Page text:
Your preteens will need a strong spiritual foundation to face serious distractions such as doubt, peer pressure, temptations, and stress. To help you take steps now to prepare kids for the challenges ahead, Children’s Ministry Magazine talked to Christian teenagers about their faith, what’s influenced it, and what’s challenged it. Because they’re just like the kids who are growing up in your children’s ministry, these teenagers’ insights can pave the way for the next generation of teenagers — no matter what life brings their way.
The Family Factor
When asked about the biggest influence on their faith so far, teenagers we interviewed overwhelmingly answered “family.” Surprisingly, though, the family members making the impact changed as kids aged. During childhood, kids say, their parents left the biggest impression on them spiritually. But during adolescence, siblings fill that role, as do peers, youth groups, teachers, and mentors.
“My parents have always had a big impact on my faith — and continue to,” says 15-year-old Mary Grace Joseph of Springdale, Arkansas. “They consistently pray with us each day and read from God’s Word. They’re two of the strongest Christians I know.”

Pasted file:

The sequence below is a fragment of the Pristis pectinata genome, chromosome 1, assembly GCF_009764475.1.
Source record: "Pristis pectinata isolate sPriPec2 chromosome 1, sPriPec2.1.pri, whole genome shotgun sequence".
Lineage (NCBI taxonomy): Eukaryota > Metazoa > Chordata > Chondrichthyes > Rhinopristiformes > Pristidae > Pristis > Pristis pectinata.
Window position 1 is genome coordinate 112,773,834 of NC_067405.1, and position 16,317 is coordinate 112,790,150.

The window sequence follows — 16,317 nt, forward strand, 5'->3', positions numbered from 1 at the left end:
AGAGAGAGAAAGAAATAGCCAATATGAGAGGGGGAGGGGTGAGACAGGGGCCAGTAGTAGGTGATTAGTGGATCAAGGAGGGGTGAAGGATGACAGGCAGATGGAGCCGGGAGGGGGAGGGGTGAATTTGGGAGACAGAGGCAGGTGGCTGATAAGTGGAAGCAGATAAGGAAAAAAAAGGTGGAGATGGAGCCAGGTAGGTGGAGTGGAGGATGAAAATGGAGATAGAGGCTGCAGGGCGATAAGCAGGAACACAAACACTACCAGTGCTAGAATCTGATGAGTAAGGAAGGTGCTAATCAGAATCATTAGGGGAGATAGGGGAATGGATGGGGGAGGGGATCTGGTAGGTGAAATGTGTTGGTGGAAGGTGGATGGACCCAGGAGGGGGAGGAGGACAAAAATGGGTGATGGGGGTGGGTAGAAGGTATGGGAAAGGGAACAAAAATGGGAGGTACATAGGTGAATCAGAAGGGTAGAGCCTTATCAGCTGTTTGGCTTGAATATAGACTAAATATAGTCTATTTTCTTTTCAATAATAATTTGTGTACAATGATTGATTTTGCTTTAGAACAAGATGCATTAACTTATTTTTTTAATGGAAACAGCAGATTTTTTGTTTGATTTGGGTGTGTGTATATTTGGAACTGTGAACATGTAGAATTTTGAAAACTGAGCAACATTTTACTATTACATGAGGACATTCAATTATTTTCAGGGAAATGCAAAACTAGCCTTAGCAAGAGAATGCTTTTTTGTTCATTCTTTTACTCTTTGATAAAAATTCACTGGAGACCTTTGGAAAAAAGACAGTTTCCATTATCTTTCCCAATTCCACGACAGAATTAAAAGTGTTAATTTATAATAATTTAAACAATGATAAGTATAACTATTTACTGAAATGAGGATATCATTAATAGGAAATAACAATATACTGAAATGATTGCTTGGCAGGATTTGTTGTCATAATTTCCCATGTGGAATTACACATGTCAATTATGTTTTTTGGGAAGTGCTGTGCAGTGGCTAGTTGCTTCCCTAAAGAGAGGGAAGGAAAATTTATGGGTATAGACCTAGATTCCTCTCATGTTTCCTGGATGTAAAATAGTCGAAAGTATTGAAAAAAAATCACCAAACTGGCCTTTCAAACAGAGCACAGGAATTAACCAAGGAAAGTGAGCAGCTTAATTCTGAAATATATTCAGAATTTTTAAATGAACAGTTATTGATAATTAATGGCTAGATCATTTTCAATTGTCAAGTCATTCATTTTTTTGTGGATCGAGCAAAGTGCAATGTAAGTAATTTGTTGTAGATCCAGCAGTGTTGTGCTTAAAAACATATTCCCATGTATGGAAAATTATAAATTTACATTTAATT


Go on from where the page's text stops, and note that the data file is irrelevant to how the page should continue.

Thomas Haugan, 17, of Sioux Falls, South Dakota, says his parents affected his faith the most as a child. But now his older brother and a recent missions trip are having the greatest impact on him spiritually.
Parents’ importance in children’s spiritual development can’t be underestimated. Kristi Andrews, youth minister at St. Joseph’s Episcopal Church in Lakewood, Colorado, says of her youth group of 30 teenagers, “three-fourths are from non-Christian homes and three-fourths have a hard time believing in the existence of a loving God. Who can blame them?” she asks. “They’ve never experienced Christ’s forgiveness, never seen a prayer answered, and never witnessed the everyday miracles that come with having faith.”
Children’s ministers can encourage parents who are providing strong faith foundations by assuring them that their efforts aren’t in vain. For children with non-Christian backgrounds, minister to their parents’ needs and invite them to get involved at your church.